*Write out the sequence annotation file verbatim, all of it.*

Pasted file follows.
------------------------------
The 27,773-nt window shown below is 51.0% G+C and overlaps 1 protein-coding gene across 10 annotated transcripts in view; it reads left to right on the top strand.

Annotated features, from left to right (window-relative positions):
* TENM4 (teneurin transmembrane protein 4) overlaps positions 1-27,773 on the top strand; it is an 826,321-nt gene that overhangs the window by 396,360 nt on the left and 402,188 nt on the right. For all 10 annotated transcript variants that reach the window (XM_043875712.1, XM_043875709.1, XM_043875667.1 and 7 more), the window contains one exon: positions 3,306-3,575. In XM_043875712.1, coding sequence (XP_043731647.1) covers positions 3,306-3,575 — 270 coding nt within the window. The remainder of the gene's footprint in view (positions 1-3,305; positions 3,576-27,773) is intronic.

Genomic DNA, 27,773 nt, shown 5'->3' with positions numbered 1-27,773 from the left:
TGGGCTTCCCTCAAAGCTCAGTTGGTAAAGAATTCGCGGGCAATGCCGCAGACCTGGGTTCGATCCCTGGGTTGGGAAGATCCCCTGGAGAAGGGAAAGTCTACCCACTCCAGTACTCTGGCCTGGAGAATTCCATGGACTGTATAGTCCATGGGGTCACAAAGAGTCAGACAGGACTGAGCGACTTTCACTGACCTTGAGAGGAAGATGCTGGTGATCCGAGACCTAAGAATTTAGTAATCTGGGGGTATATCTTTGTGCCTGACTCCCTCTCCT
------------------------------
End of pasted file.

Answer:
The 27,773-nt window shown below is 51.0% G+C and overlaps 1 protein-coding gene across 10 annotated transcripts in view; it reads left to right on the top strand.

Annotated features, from left to right (window-relative positions):
* TENM4 (teneurin transmembrane protein 4) overlaps positions 1-27,773 on the top strand; it is an 826,321-nt gene that overhangs the window by 396,360 nt on the left and 402,188 nt on the right. For all 10 annotated transcript variants that reach the window (XM_043875712.1, XM_043875709.1, XM_043875667.1 and 7 more), the window contains one exon: positions 3,306-3,575. In XM_043875712.1, coding sequence (XP_043731647.1) covers positions 3,306-3,575 — 270 coding nt within the window. The remainder of the gene's footprint in view (positions 1-3,305; positions 3,576-27,773) is intronic.

Genomic DNA, 27,773 nt, shown 5'->3' with positions numbered 1-27,773 from the left:
TGGGCTTCCCTCAAAGCTCAGTTGGTAAAGAATTCGCGGGCAATGCCGCAGACCTGGGTTCGATCCCTGGGTTGGGAAGATCCCCTGGAGAAGGGAAAGTCTACCCACTCCAGTACTCTGGCCTGGAGAATTCCATGGACTGTATAGTCCATGGGGTCACAAAGAGTCAGACAGGACTGAGCGACTTTCACTGACCTTGAGAGGAAGATGCTGGTGATCCGAGACCTAAGAATTTAGTAATCTGGGGGTATATCTTTGTGCCTGACTCCCTCTCCT